period. Florida Grower.
instance where hogs are marketed at and corn. It was fully 30 days lat
the plant they have been kept on pas-er last year before the first fat hogs
ture and finished on early peanuts were offered here.
muda grass and it does not usually
exceed six inches in height. It is
said to send out green growth very
quickly after a frost and is conse
quently prized as a lawn grass, al
though the more vigorous growing va
rietles are preferable for pasture pur
Fort Thompson gross is another
low, creeping species that occun
more or less generally throughout the
state and is frequently confused with
Giant Bermuda, which it somewhat re
sembies. Botanically, however, it is
an entirely different grass, belonging
to the paspalum or water grass group
Oak, Fla. (To the Florida Grow
ery Please tell me where I can get
some of that Napier grass you wrote
about in your paper a few weeks ago
I want to try a little of it. I have
been talking to a few of my neighbors
about it and they want to try it. too.
When is the best time to plant to get
the best results? Please tell me the
price and all about it I like your
paper very much and am going to
take it. E.B.H.
Note: We are glad to refer you to
either Loring Brown, Lakeland: or
R. F. Houston, Okeechobee, Fla., who
we are sure can supply your needs
for Napier grass plants or cuttings in
any amount desired. We advise that
NotlCft Is hflfAhV oivan that hA mi....a.
tion of asDhaltlc
crete curb and gutter on New York avenue
iuiu nans ir io main street naa seen completed
That the total frontase of Drooertv ahmtins
on New York avenue Ree 1 htaan th
point named above, and liable to assessment
uioiuiur la oio.q leei.
That the total cost of said paving Is $2,-
271.45: that the CitV nf T.nlrnlnnri'. nn..)l,l,J
portion of said cost Is $757.15 : that the
amount claimed against the abutting prop
erty therefore Is $1,514.20; and therefore the
rate of assessment Is $2.64 per front foot.
That the nronnrtv nhnttin nn ..m im
provement and liable to assessment therefor Is
a iuiiuws, lo-wu:
Lot 1 Of lllnclr 7 tnt nf Klnnfc o . 11 i
DlOCk K: lot .1 nf hlnnlr A 111 k. ......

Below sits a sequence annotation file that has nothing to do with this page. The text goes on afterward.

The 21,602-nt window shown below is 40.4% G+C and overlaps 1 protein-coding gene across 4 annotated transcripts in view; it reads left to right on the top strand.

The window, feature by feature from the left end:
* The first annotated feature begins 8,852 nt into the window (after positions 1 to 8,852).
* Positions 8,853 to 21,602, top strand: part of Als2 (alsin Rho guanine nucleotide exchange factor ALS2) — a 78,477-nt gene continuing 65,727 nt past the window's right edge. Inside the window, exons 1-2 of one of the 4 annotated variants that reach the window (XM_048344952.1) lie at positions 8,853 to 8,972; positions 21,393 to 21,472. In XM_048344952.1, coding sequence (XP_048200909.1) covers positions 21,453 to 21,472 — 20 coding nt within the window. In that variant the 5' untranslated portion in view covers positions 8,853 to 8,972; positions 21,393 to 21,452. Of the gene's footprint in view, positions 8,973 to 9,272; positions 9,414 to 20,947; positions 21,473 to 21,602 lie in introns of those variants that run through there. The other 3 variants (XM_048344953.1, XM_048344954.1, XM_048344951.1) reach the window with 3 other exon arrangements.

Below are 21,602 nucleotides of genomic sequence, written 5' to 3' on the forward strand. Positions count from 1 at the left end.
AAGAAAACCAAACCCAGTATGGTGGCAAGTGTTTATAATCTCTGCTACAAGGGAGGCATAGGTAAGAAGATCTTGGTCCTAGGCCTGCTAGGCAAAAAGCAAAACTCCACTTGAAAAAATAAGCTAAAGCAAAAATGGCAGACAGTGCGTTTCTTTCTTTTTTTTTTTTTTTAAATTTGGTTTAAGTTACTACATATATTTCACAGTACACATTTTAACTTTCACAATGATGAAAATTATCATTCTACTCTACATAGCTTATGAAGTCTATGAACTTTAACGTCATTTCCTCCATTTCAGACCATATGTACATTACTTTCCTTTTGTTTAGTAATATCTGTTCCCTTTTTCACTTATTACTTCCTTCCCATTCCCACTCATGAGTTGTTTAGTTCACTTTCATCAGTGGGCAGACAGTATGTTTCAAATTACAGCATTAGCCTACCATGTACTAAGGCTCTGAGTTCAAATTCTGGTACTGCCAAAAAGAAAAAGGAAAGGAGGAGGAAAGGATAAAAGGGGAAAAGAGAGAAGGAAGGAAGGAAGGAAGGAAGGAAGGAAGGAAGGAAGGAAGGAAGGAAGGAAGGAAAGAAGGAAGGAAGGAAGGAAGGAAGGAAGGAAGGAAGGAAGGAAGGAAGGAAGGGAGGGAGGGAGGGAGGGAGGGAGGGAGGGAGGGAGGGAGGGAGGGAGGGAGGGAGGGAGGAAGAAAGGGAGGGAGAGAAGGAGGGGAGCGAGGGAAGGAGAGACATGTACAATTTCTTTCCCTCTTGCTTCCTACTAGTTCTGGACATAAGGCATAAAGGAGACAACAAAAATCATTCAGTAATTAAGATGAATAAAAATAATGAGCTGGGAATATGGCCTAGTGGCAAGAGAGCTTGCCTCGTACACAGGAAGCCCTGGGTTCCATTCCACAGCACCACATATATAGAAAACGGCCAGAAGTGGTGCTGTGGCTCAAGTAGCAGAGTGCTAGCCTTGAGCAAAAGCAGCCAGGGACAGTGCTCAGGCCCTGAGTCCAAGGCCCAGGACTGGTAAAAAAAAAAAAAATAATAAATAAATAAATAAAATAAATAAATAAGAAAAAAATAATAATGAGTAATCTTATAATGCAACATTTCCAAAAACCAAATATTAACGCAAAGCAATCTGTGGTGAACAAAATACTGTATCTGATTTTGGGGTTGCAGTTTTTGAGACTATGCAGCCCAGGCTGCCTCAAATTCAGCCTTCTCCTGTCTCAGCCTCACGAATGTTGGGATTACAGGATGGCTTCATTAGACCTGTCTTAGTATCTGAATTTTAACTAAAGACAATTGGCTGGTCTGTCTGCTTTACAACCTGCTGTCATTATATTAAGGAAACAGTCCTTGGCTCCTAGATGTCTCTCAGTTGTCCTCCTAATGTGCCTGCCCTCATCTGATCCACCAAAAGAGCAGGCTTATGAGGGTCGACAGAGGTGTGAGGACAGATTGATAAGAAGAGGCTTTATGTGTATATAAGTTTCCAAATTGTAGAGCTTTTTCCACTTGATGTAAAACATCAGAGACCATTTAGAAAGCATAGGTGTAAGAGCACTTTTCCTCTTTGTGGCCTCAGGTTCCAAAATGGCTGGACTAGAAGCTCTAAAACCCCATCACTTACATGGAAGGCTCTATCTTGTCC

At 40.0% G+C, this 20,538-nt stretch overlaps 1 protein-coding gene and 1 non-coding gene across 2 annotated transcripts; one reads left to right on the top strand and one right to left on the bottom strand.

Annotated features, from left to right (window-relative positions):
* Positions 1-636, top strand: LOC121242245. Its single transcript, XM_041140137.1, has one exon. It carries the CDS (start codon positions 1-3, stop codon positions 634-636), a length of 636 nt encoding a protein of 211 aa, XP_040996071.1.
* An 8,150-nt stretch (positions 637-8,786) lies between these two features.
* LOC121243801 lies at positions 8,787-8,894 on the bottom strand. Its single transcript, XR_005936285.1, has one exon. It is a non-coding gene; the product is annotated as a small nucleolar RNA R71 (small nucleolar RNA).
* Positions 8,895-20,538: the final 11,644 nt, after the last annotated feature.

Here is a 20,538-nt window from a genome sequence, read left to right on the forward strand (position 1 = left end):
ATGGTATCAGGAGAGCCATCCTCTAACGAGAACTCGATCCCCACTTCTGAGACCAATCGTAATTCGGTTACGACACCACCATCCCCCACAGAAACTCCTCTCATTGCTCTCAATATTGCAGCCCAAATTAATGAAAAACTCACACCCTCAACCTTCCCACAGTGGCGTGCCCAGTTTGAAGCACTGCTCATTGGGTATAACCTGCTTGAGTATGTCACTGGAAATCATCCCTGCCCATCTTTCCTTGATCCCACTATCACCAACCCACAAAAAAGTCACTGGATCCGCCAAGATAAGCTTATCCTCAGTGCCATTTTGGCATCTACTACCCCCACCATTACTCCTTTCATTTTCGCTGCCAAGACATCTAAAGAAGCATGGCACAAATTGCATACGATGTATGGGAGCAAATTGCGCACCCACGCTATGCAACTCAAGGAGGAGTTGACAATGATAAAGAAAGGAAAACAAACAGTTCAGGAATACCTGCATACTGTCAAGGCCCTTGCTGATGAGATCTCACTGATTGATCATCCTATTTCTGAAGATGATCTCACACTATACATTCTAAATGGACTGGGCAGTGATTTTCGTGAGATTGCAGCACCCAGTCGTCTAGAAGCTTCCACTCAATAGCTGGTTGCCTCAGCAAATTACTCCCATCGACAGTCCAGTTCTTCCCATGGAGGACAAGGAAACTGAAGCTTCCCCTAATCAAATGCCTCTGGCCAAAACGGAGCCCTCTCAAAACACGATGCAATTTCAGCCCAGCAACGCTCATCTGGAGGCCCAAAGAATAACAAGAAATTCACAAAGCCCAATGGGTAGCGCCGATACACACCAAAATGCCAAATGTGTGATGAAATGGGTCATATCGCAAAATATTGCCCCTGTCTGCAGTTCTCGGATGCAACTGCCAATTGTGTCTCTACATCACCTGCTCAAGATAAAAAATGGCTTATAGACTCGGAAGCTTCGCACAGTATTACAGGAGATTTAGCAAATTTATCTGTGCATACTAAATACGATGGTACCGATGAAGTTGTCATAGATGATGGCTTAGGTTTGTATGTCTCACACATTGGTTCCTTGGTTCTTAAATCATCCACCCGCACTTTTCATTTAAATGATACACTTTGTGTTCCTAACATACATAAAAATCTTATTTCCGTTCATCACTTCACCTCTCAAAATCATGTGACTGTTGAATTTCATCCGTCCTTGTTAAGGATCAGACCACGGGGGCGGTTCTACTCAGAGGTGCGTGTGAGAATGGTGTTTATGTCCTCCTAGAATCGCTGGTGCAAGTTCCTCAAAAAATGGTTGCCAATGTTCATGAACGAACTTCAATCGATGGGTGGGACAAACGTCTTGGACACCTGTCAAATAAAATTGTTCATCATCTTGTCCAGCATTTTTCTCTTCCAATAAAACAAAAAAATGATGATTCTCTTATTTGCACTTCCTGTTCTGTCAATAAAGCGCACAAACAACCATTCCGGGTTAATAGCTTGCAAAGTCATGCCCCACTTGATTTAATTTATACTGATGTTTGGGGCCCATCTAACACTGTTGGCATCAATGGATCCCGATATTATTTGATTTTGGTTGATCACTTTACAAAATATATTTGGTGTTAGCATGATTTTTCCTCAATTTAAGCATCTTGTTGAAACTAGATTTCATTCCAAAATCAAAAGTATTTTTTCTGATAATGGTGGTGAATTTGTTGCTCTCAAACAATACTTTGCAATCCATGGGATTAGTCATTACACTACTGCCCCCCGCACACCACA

Lakeland addition to tBe city of Lakeland.
A parcel of land being the right-of-way of
the A. C. L. Ry. Co. at the intersection of
New York avenue and on the south side of
the main line of the A. C. L. Ry., having a
frontage of 32.4 feet on New York avenue.
A parcel of land adjoining and south of
Jot 1 of block 5, and lot 3 of block 4 of
West Lakeland addition to the City of Lake
land, Florida, and having a frontage on New
York avenue of 6 feet
Al a special meeting of the City Commis
sioners of Lakeland, Florida, on the 19th day
of September, 1919, at 9 a. m. o'clock; -the
said City Commissioners will hear all legal
reasons which the owner, or owners or other
persons Interested In the said lots or parcels
of land may desire to make against these
Commissioner of Public Improvement
H. L. "SWATTS, City Clerk. 9641
Honk! Honk! Gear the Track for
"Mrs. Rastus Johnson s Joy Ride"
Come in and hear Ralph Bingham tell all about
what happened. He also makes you laugh at
"Brother Jones' Sermon."
Both on Victor Doubla-facad Record. 1 8587
Here are some of the other numbers among
the New Victor Records for September
Louise Homer sings beautifully "Hard Times,,
Come Again No More." One of the best of Stephen
Foster's songs.
' VictroL Rod Seal Racord. 87JOJ
Jascha Heifetz charms with his violin solo of
Beethoven's "Turkish March."
Vietrala Red Saal Racord. 64770
"I Ain't 'en Got 'en No Time to Have the Blues"
by Billy Murray and his new team-mate, Ed Smalle
"Take Me to the Land of Jazz" by Marion Harris
Both on Victor Doubla-faeed Racord. IJ59J
"Chinese Lullaby" by Olive Kline
."Baby Jim" by Elsie Baker
on Vklor Doabla-faoad Racord. 4SI47
Washington County: Fat hogs be
ginning to find their way to the mar
ket, and are being bought by the lo
cal packing house. In almost every
PHONE. 160
P"""""""""" -jg
The New- Studebaker
Is Here
The Car You Want To Investigate
Before You Buy
fee ft ; At Perry Garage J. w. Ramsdell, Agent